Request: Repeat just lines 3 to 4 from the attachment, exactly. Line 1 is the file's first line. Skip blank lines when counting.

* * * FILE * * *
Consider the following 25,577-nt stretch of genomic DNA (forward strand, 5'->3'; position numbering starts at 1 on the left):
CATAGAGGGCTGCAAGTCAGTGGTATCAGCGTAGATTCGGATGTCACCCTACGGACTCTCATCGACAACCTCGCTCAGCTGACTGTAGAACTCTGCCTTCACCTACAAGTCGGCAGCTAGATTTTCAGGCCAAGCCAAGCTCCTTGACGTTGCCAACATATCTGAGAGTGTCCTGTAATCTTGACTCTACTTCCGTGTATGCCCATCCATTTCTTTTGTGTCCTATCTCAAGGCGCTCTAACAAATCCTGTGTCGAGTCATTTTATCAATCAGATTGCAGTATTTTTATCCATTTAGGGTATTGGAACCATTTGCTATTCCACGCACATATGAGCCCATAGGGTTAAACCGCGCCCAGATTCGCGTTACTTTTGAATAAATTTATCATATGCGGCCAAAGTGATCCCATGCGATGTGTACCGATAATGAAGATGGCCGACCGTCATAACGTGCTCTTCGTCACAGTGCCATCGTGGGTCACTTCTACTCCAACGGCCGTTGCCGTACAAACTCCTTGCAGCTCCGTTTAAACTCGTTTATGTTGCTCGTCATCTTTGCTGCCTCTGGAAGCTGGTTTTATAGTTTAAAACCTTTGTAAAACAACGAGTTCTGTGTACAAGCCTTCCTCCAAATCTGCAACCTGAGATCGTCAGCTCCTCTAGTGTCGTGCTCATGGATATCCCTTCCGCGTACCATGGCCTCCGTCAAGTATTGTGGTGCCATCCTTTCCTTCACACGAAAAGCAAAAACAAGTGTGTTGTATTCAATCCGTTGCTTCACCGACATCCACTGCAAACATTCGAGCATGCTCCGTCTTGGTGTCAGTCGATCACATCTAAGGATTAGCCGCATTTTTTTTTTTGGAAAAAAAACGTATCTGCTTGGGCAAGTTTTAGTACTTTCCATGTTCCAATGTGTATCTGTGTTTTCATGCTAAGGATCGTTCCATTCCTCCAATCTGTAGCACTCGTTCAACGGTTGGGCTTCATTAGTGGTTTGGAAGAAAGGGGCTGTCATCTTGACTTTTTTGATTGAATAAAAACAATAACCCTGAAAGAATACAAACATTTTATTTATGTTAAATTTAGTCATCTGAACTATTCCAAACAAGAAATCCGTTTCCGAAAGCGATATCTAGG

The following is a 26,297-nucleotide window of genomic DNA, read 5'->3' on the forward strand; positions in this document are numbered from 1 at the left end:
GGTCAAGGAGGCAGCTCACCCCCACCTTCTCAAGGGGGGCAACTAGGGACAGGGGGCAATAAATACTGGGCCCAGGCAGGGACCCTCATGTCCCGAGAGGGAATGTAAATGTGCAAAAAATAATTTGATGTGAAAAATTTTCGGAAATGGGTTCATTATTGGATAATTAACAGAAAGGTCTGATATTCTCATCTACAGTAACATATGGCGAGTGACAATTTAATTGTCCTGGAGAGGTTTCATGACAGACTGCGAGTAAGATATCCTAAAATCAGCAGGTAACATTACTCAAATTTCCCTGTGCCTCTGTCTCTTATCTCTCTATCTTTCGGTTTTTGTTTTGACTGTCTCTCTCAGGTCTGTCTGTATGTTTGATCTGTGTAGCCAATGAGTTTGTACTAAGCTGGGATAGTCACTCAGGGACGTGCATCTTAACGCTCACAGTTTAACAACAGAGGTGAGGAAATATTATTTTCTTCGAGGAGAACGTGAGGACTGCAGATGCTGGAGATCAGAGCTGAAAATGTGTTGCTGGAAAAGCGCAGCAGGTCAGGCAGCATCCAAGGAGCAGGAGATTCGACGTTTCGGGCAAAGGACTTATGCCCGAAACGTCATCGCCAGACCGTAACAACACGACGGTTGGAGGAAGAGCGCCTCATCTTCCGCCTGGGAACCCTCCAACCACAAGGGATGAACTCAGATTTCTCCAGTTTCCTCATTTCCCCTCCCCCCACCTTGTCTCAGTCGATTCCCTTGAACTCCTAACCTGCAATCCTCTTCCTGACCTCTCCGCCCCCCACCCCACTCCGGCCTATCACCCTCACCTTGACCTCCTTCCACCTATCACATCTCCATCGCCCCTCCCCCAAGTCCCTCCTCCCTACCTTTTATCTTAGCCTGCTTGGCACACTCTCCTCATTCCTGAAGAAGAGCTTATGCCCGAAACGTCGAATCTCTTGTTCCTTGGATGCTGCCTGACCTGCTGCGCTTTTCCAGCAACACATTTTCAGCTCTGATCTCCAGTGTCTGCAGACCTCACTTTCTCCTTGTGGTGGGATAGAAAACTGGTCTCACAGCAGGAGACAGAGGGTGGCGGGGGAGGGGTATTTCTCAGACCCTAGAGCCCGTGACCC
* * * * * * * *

The following is a 26,297-nucleotide window of genomic DNA, read 5'->3' on the forward strand; positions in this document are numbered from 1 at the left end:
GGTCAAGGAGGCAGCTCACCCCCACCTTCTCAAGGGGGGCAACTAGGGACAGGGGGCAATAAATACTGGGCCCAGGCAGGGACCCTCATGTCCCGAGAGGGAATGTAAATGTGCAAAAAATAATTTGATGTGAAAAATTTTCGGAAATGGGTTCATTATTGGATAATTAACAGAAAGGTCTGATATTCTCATCTACAGTAACATATGGCGAGTGACAATTTAATTGTCCTGGAGAGGTTTCATGACAGACTGCGAGTAAGATATCCTAAAATCAGCAGGTAACATTACTCAAATTTCCCTGTGCCTCTGTCTCTTATCTCTCTATCTTTCGGTTTTTGTTTTGACTGTCTCTCTCAGGTCTGTCTGTATGTTTGATCTGTGTAGCCAATGAGTTTGTACTAAGCTGGGATAGTCACTCAGGGACGTGCATCTTAACGCTCACAGTTTAACAACAGAGGTGAGGAAATATTATTTTCTTCGAGGAGAACGTGAGGACTGCAGATGCTGGAGATCAGAGCTGAAAATGTGTTGCTGGAAAAGCGCAGCAGGTCAGGCAGCATCCAAGGAGCAGGAGATTCGACGTTTCGGGCAAAGGACTTATGCCCGAAACGTCATCGCCAGACCGTAACAACACGACGGTTGGAGGAAGAGCGCCTCATCTTCCGCCTGGGAACCCTCCAACCACAAGGGATGAACTCAGATTTCTCCAGTTTCCTCATTTCCCCTCCCCCCACCTTGTCTCAGTCGATTCCCTTGAACTCCTAACCTGCAATCCTCTTCCTGACCTCTCCGCCCCCCACCCCACTCCGGCCTATCACCCTCACCTTGACCTCCTTCCACCTATCACATCTCCATCGCCCCTCCCCCAAGTCCCTCCTCCCTACCTTTTATCTTAGCCTGCTTGGCACACTCTCCTCATTCCTGAAGAAGAGCTTATGCCCGAAACGTCGAATCTCTTGTTCCTTGGATGCTGCCTGACCTGCTGCGCTTTTCCAGCAACACATTTTCAGCTCTGATCTCCAGTGTCTGCAGACCTCACTTTCTCCTTGTGGTGGGATAGAAAACTGGTCTCACAGCAGGAGACAGAGGGTGGCGGGGGAGGGGTATTTCTCAGACCCTAGAGCCCGTGACCC